When I first started teaching, this was a topic that especially seemed to bore students. So I came up with a fanciful turnip god named Mambatu around whom early farmers would build a temple and a city. It's probably the most excitement the turnip has ever incited in kids. Over the years, I've had a class that made a clay version of Mambatu, another that kidnapped him for a ransom, and various secret societies dedicated to him. While this specific scenario is fictional, the basic processes it describes are not. The current version is illustrated to visuallly show the gradual evolution of early cities. While the lesson itself is appropriate for a wide age range, the Mambatu scenario is obviously geared to younger students.
This is a self-contained PowerPoint that develops slide by slide while other notes for the students scroll down the side. It can be run as a timed presentation on its own, presented slide by slide for discussion, or integrated into your other lectures. There are also extensive pictures with captions mixed in to illustrate the lesson and capture students’ interest. This packet also contains a student reading, flowchart, and the author’s own research notes which contain lots of details and interesting trivia to spice up your class.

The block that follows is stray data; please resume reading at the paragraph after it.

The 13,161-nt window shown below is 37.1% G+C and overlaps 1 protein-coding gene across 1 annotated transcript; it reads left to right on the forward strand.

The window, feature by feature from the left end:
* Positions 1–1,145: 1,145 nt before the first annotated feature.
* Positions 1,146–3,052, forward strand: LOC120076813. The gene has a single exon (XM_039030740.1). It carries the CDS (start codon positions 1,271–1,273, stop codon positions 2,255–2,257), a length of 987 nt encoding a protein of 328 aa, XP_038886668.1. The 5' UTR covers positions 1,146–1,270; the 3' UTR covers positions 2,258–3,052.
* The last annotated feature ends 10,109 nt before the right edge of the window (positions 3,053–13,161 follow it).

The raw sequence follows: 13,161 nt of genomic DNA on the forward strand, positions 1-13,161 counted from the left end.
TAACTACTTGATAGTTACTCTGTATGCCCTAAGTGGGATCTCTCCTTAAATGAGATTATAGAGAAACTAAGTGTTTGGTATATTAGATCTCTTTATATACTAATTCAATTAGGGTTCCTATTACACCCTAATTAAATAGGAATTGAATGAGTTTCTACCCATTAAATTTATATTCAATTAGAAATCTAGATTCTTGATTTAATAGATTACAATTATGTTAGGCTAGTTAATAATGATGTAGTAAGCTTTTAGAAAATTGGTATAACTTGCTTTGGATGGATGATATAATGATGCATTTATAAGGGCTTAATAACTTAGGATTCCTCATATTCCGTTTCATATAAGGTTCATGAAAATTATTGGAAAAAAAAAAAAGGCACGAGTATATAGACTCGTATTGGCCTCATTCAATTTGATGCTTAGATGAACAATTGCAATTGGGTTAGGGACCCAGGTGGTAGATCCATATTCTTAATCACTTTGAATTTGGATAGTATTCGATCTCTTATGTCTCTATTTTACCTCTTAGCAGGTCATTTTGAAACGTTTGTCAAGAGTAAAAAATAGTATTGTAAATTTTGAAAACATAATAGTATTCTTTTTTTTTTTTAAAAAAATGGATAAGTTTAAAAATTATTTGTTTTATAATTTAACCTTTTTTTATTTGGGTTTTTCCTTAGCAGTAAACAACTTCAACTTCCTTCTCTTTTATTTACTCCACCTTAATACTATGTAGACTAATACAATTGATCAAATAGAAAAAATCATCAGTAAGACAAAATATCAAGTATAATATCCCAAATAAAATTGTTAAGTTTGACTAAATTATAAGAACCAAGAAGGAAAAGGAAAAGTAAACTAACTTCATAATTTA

NOTE: I’m in the process of converting all the Powerpoints to a new color scheme over the next year. If I haven’t converted this Powerpoint to the new color scheme, I’ve included the whole flowchart in the newer color scheme on the second slide, so you can convert the other slides. Also, if you buy the old version now, you can e-mail.me so I can give you the updated version when it’s ready, free of charge.
For more information on my flowcharts and approach to teaching history, please view my profile or visit my website at www.flowofhistory.com
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